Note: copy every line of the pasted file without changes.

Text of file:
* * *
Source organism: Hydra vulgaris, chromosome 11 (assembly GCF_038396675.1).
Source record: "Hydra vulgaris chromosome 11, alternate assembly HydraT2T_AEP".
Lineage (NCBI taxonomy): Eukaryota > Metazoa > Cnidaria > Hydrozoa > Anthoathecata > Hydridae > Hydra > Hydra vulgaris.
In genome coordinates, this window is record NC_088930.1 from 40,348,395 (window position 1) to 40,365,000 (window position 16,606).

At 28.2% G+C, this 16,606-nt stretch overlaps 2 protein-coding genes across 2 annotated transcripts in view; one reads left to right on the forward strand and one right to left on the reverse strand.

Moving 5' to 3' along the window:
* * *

Source organism: Hydra vulgaris, chromosome 11 (assembly GCF_038396675.1).
Source record: "Hydra vulgaris chromosome 11, alternate assembly HydraT2T_AEP".
Lineage (NCBI taxonomy): Eukaryota > Metazoa > Cnidaria > Hydrozoa > Anthoathecata > Hydridae > Hydra > Hydra vulgaris.
In genome coordinates, this window is record NC_088930.1 from 40,348,395 (window position 1) to 40,365,000 (window position 16,606).

At 28.2% G+C, this 16,606-nt stretch overlaps 2 protein-coding genes across 2 annotated transcripts in view; one reads left to right on the forward strand and one right to left on the reverse strand.

Moving 5' to 3' along the window: